Spearheaded by Gleannloch Farms resident Christina Hudson, the inaugural event drew an attendance of roughly 75-100 people and was held at the Gleannloch Pines Golf Club. Hudson said she felt inclined to start a conversation with her neighbors about diversity in light of recent events, including the death of Houston-native George Floyd, who died while in custody of police in Minneapolis.
"I moved here because I thought I was protecting my kids because we live in a bubble," Hudson said during the event. "We moved here to protect them from the outside world so that they didn't have to experience the things that are happening in this world. But I guess over the last several weeks, I've realized that I can't protect them. And if I can't protect them in the bubble then I need to get out of the bubble, and now I'm stepping into the world and hopefully we can make a difference."
During the event, members of Hudson's unity event committee as well as attendees shared their experiences with racism and how it affects their lives on a daily basis.
"I didn't want this to be about politics, ... black lives matter, all lives matter ... police brutality ... It's about changing people's hearts," Hudson said. "This is about coming together as a community and saying that we stand for one another. This should be our circle of trust to have this safe conversation, but yet, a very difficult conversation that we have avoided for 400 years"
In addition to speakers, the event also included booths from local businesses, children's activities and food. Hudson also gave a presentation on the history of the Juneteenth holiday and held a candlelight vigil for individuals who had lost their lives as a consequence of racism.
Although the event remained peaceful throughout the evening, Hudson said she was met with some resistance when she first introduced the idea to her neighbors.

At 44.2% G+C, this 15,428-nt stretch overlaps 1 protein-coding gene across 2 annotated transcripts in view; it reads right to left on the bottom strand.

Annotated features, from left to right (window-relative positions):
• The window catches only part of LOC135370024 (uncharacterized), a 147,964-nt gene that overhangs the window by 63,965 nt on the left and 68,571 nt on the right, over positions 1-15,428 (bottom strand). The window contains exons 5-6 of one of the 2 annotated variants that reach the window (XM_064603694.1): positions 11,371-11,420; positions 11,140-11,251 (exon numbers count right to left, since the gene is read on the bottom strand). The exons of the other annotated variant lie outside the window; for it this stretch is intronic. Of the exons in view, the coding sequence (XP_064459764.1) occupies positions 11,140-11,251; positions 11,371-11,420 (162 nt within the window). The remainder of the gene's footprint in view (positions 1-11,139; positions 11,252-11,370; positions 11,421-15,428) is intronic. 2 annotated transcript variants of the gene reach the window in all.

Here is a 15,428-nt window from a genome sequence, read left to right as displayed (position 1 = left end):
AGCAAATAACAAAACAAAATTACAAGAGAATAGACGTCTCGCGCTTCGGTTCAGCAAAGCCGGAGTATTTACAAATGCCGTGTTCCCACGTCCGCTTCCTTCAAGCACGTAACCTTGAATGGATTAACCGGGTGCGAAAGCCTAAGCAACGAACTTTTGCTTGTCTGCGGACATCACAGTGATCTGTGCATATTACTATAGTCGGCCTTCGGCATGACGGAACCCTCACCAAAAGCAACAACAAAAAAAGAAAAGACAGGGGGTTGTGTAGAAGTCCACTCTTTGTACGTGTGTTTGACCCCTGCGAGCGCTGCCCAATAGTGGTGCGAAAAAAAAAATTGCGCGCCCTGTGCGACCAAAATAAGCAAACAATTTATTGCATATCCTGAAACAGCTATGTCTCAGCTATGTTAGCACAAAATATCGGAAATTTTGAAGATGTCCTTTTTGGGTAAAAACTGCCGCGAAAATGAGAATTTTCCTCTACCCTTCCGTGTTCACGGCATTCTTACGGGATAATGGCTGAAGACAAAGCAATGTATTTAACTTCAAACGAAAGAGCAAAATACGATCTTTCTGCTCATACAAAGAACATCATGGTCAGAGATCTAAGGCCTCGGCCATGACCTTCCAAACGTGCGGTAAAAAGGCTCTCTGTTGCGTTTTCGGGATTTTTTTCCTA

"When I first tried to get this organized, there was so much resistance from my neighbors," she said. "They did not want this to happen in their community. And it made me sad. I've raised two boys here for the last 16 years. I live with three black men—my two sons and my husband—and their lives should matter."
Despite initial resistance, many Gleannloch Farms residents and local businesses showed up to support the event, including Signarama Cypress, which is owned by Gleannloch residents and husband and wife Marius and Sandy Mutayoba.
"We wanted the community to be aware that this is happening," Marius Mutayoba said. "This is a great community, and we moved here here because we thought it was a great community, and it still is. But for a great community to be even better, things like this have to happen. I feel like this is the beginning of taking this community to the next level."
Hudson said she was hopeful the event would become an annual fixture in the Gleannloch Farms community.
"This is a very affluent community," she said. "There are a lot of small business owners that live here that have the opportunity to really make an impact on the community because they can hire minorities, they can sponsor mentorships, [they can] help give people resources and work opportunities and a better education. It really can be a game changer if we change the hearts in this community because they're a powerful entity. So if we can change their hearts, we can make a powerful punch."
A video-recap of the event by Sadalia Ellis Photography can be found below: